I am a woman, and I am under pressure. There…I said it. Admitting that I am under pressure makes me feel vulnerable. Why is that?
When I ask myself why I feel vulnerable by admitting that I am under pressure, the only answer I can think of is that I should be able to do it all, and admitting that I cannot makes me feel like I am somehow failing. I should be able to be an awesome Mom, awesome wife, awesome cook, awesome housekeeper, awesome friend, awesome Aunt, awesome sister and then there is the career thing. I should be super-duper awesome at my career as well. Why do I expect this of me? Because that is how my brain works. Turns out that many women also think this way. But why?
What I have learned by being a part of the Women Under Pressure initiative at IHHP is that the pressure I am feeling is normal. Say it with me; “normal”. Why is it normal you ask? Thanks to science, we have discovered that women have special brains. I always knew that! But why are they special? It’s because a woman’s brain has a more fully developed prefrontal cortex. This allows women to weigh more variables, consider more options, see more context and visualize a wider array of solutions and outcomes to a problem. So when you ask a woman what she is thinking, you will probably get a full descriptive answer. Our brain never stops working. Even at rest, the female brain is always processing.
I have to laugh at this science because my husband has asked me in the past “why do you overthink things sometimes?”. Now I know why. I can’t help it! A women’s brain is unique. It is hard wired to weigh more variables, more solutions, and more options. This sounds exhausting. No wonder I am always tired.
Bad news: We have established that I am under pressure, exhausted and vulnerable.
Good news: I can do something about it.
This is the best part about what I am learning about being a woman under pressure. What I am learning is that I have a choice in how I see my pressure moments. By having a choice, it allows me to change the way I react.
What I need to do is ask myself these 3 questions:
- What can I Control?
- How can I use it as an Opportunity to grow?
- What Action can I commit to?
I know you are looking for an example of how I can put this strategy into play. Here goes (this is the vulnerable part).
It’s no secret that I love my career. I get to be a part of something. I get to help leaders be better at leading by increasing their emotional intelligence. (I get to try to explain to people what I do and that is funny!) I get to work in the crazy-busy department of marketing. While we have a lot of fun here, the workload can be very demanding & very challenging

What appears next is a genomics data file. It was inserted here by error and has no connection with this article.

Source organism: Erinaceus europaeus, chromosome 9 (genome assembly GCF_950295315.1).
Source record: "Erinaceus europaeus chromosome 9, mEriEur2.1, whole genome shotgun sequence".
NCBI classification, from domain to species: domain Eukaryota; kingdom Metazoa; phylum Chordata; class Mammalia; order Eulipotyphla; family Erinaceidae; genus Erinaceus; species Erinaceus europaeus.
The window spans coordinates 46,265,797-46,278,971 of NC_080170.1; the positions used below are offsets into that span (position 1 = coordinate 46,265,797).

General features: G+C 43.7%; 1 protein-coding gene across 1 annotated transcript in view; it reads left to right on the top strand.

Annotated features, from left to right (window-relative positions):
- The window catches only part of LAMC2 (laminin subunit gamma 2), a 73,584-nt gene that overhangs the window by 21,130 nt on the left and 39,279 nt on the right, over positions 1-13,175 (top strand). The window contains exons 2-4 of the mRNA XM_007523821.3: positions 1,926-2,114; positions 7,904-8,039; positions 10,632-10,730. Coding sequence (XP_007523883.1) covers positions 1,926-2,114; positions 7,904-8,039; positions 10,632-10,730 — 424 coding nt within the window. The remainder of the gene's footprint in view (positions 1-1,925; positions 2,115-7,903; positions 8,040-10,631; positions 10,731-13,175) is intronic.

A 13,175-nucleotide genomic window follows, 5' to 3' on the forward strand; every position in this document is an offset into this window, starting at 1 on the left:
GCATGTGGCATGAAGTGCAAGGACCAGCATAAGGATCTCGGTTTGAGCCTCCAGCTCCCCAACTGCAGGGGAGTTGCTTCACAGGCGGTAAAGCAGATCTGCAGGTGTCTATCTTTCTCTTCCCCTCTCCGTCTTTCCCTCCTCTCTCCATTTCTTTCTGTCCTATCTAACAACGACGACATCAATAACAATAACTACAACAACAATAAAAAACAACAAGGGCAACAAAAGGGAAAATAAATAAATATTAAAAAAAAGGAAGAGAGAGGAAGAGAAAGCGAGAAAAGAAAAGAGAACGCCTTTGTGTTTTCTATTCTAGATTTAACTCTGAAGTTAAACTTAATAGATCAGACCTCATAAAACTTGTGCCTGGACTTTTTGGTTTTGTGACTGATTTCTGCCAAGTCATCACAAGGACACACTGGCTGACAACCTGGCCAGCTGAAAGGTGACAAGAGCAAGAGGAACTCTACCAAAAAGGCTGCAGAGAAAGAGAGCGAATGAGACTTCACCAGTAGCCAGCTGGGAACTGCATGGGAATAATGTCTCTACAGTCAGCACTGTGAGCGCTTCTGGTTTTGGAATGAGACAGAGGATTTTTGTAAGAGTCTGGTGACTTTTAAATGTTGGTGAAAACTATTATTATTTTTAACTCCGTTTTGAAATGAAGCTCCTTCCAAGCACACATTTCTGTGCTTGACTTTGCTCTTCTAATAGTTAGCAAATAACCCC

I take pride in my work. And in order to be my very best, to better manage the pressure that my career puts on me, I need to take a step back and look (and answer) the three questions I mentioned earlier.
- I can learn how to control my workload better by learning how to say no. I tend to hold myself to an unmanageable high level of standards that I would not hold anyone else to. I can’t help it. It’s how I was raised. “If you are going to do something, do it right, do it better.” I need to find my voice (which thankfully, my manager allows and encourages me to have). I need to learn that it is okay to ‘push-back’ on deliverable dates and projects.
- By finding my voice, it will allow me the opportunity to grow my confidence to speak up and be okay with ‘pushing back’.
- Lastly, the action plan that I can commit to is continue with weekly meetings with my manager to go over deliverables and have regular touchpoints to make sure that my workload is manageable, and within my working hours.
It’s very easy to become overwhelmed with all of the different things I want to be awesome at. If I take an intentional, less haphazard approach to what I want to accomplish, I should be able to find more time to spend with my kids, my husband and with any luck, my laundry will get done too.
4 ways to learn more about the Women Under Pressure Initiative and how to perform under pressure.
- Learn about the Women Under Pressure initiative
- Take the free pressure quiz
- Attend a Performing Under Pressure Training program
- Read the Performing Under Pressure book